GG: I wonder about the effect on the women's game of affiliation with men's clubs. Clubs such as Fulham, until lately, and Arsenal seem, from an outsider's perspective, to support the women's game, but are they not a hindrance by preventing the women's teams from developing their own identity? Are there other institutional alternatives for developing the women's game, via independently formed clubs or a European-wide league?

AG: The trend is now to affiliate with men's clubs as there is little chance of sufficient and effective funding if women's teams do not have the support of a men's club behind them. But although this may be seem to obscure the separate identity of the women's clubs, being affiliated to the men actually gives the clubs far more exposure than before they joined—not to mention facilities. Doncaster Belles are the only premier league team that are not affiliated to a men's club and somehow, through very astute advertising and marketing, they have managed to make a profit and draw in very decent crowds. But they are a one-off. From what I have seen there is very little communication between the various women's leagues in Europe, and I don't think that a Euro-wide league is feasible, although attempts are occasionally made to hold friendlies.

GG: I have not seen, as yet, the film Bend It Like Beckham. But is its depiction of developing women players eyeing futures as professional footballers at all reflective of women's ambitions in the U.K., or pure fantasy?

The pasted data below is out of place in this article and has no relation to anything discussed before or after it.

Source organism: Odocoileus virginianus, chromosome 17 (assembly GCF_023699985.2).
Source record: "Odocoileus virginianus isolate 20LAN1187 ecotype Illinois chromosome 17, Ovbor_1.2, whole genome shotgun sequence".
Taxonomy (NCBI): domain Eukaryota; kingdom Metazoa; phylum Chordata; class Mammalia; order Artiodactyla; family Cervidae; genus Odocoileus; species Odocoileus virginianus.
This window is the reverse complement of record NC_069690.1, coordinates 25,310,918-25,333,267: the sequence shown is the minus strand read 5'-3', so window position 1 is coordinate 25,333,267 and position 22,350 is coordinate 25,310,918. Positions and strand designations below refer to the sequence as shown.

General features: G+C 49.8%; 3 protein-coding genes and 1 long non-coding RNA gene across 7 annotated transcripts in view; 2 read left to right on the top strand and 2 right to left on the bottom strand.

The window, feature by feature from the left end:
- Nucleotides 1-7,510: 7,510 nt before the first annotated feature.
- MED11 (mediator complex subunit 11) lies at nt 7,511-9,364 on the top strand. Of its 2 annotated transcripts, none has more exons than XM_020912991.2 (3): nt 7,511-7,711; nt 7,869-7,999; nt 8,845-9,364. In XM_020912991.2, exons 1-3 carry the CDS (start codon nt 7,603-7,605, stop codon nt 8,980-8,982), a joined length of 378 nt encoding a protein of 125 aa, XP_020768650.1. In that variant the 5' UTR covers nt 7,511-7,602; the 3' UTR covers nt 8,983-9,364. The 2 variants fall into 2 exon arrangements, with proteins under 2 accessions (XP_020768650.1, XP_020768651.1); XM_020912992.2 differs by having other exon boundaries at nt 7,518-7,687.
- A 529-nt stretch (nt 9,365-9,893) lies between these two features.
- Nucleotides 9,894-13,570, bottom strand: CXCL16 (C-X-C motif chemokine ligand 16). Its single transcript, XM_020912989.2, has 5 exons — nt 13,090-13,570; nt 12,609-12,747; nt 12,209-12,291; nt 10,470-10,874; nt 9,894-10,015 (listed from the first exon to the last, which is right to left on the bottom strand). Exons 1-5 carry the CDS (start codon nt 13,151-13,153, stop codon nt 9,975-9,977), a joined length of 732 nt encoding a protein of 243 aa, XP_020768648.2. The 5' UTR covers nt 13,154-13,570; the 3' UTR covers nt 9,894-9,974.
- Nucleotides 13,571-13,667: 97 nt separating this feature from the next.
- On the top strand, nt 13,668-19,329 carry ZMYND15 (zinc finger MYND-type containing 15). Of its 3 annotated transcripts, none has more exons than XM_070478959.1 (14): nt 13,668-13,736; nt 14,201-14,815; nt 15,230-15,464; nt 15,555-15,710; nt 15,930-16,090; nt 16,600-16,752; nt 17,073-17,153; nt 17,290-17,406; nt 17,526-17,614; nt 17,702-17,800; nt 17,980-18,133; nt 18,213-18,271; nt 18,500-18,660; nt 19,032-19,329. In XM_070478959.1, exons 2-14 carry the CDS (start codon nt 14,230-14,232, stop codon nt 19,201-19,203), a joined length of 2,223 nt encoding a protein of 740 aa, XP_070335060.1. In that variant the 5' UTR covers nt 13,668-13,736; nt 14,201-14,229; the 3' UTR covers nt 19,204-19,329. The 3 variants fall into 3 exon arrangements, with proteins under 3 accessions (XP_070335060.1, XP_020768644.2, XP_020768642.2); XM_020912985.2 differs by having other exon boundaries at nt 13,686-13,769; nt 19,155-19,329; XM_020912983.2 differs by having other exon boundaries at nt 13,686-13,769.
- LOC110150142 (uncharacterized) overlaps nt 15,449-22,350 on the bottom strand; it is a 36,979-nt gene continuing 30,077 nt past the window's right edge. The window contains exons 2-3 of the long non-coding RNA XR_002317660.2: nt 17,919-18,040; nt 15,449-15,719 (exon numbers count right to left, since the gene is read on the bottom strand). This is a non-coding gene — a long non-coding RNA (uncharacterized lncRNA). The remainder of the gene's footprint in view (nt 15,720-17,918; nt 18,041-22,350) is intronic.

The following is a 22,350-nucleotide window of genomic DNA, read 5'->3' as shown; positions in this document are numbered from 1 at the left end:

AG: Many of the girls that I have spoken to, such as Julie Fletcher of Arsenal, Rachel Yankey of Fulham, and Casey Stoney of Charlton, all told me that it was their dream job to play football professionally, but they never thought it was possible when they were younger. Certainly girls who are into football can see that although they will not make the money that men can, there may be some financial gain in it. The film was not pure fantasy! [Editor's note: See Anjana Gadgil's August 2003 assessment of Bend It Like Beckham.] However, I think there needs to be more positive imagery of girls who are succeeding in what is traditionally a male sport—Kelly Smith of the Philadelphia Charge would be an excellent role model.

GG: Are there any trends in England indicating a greater presence for women as journalists covering football or as supporters?

AG: Football journalism has traditionally been very much male-dominated, but that is changing all the time. Initially it may have been due to positive discrimination, but nowadays there are so many women in the footballing world who clearly are very knowledgeable and passionate about football, that women covering football is rarely seen as odd. Women such as Gabby Logan of ITV, anchoring primetime football programmes, and Amy Lawrence of the Observer have helped pave the way. That's not to say it isn't very hard for women to break into, and some may be discouraged by the overwhelming male majority.